where H(k) and D(k) are discrete Fourier transforms of h(n) and d(n), respectively, K is the length of DFT, N(k)'s are samples of power spectral density of the combined channel noise and crosstalks, and W(k) is the DFT of the equaliser response, w(n).
An Example: To demonstrate applicability of the invention, the proposed equaliser design procedure was applied to the ADSL channels whose details are given in Annex H of ANSI T1.413-1995. We noted that the designs provided by the proposed method remain very close of the optimum designs obtained by joint optimisation of Δ, d(n) and w(n). The difference between the suboptimal designs obtained by using the method of this invention and the optimum solutions remains less than one decibel, with most of the cases having a difference of 0.1 to 0.2 dB or less. These results were obtained when we divided the class of ADSL channels with length in the range of 4 to 18 kfeet into 4 subclasses only.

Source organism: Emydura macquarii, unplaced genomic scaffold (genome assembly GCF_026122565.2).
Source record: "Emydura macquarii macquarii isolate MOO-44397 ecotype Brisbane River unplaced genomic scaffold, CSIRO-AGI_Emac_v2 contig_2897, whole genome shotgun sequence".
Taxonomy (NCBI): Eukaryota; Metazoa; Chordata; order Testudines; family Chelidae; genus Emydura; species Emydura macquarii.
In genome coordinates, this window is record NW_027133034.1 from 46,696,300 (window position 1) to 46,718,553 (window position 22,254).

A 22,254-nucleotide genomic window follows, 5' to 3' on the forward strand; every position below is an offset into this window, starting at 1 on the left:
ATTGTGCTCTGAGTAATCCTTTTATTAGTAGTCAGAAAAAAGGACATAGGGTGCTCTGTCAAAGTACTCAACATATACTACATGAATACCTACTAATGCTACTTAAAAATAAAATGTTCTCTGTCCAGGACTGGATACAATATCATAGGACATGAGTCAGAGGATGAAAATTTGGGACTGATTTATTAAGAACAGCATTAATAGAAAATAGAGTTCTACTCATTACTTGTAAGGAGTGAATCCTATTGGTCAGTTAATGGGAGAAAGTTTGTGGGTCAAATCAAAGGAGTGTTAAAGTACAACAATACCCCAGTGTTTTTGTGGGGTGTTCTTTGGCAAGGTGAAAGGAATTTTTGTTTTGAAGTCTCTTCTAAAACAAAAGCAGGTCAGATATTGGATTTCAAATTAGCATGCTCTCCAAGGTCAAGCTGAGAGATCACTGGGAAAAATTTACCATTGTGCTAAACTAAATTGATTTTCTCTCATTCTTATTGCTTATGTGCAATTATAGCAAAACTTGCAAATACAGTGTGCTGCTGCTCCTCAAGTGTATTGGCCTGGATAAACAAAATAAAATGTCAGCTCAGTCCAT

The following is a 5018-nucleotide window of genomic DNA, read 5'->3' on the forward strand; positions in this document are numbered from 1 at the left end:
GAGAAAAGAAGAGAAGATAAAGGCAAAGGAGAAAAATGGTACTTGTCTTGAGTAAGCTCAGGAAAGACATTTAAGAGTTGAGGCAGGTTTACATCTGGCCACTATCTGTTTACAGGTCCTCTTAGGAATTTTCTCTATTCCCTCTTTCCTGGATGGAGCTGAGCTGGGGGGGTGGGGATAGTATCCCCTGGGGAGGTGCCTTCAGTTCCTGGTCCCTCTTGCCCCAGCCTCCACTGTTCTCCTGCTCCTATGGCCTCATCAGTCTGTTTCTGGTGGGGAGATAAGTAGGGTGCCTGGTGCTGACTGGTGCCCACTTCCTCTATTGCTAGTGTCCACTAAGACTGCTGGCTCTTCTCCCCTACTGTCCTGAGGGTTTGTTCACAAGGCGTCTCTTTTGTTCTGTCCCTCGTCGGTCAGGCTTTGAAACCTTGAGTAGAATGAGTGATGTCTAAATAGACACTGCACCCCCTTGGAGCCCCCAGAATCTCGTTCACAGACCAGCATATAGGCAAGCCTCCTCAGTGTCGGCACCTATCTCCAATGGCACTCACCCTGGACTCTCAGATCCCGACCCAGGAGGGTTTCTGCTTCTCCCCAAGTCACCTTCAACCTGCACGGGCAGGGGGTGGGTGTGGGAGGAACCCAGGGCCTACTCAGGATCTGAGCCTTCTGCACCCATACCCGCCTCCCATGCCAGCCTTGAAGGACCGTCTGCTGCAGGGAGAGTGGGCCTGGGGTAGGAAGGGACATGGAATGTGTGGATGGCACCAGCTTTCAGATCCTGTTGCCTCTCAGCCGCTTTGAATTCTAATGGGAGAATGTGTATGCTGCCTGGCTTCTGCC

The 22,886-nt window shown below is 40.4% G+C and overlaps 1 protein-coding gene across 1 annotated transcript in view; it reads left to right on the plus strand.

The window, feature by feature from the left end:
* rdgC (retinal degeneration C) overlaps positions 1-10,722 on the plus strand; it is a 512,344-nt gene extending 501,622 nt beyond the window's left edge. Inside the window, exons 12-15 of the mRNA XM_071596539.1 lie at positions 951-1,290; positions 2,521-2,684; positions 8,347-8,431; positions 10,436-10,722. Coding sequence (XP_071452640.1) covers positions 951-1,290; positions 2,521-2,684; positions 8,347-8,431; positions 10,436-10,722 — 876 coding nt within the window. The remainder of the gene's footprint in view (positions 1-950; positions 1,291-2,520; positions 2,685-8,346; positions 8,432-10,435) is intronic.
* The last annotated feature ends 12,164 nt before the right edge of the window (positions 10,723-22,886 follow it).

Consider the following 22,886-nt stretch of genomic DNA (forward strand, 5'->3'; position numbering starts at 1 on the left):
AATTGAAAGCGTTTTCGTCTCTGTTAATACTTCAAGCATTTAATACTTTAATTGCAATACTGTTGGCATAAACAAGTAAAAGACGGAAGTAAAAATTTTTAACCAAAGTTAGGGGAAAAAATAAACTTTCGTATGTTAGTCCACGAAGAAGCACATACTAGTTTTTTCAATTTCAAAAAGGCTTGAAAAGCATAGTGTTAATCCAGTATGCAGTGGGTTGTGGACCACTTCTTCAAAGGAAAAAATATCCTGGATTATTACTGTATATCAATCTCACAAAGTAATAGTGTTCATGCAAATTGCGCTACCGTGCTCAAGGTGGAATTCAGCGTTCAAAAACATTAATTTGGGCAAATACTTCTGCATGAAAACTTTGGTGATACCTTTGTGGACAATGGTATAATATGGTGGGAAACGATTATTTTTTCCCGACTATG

E. A. Lee and D. G. Messerschmitt, Digital Communication. Kluwer Academic Publishers, 1994.
 J. G. Proakis, Digital Communications. McGraw-Hill, 3rd Ed., 1995.
 D. D. Falconer and F. R. Magee, Jr., “Adaptive channel memory truncation for maximum likelihood sequence estimation”, Bell Syst. Tech. J., vol. 52, No. 9, pp. 1541-1562, November 1973.
 Jacky Chow and John M. Cioffi, “Method for equalising a multicarrier signal in a multicanier communication system”, U.S. Pat. No. 5,285,474, Feb. 8, 1994.
 M. Nafie and A. Gatherer, “Time-Domain Equaliser Training for ADSL”, in Proc. of ICC'97, pp. 1085-1089.
 Simon Haykin, Adaptive Filter Theory, Prentice-Hall, 3rd Ed., 1996.
 Farhang-Boroujeny, “Channel equalisation via channel identification: algorithms and simulation results for rapidly fading HF channels,” IEEE Trans. Commun., November 1996, pp. 1409-1412.
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|U.S. Classification||375/229, 375/346, 375/232|
|International Classification||H04L27/01, H04L25/03, H04L25/02|
|Cooperative Classification||H04L27/01, H04L25/0212, H04L25/03159, H04L2025/03414|
|European Classification||H04L25/02C3, H04L25/03B3, H04L27/01|
|Dec 20, 1999||AS||Assignment|
|Feb 17, 2006||FPAY||Fee payment|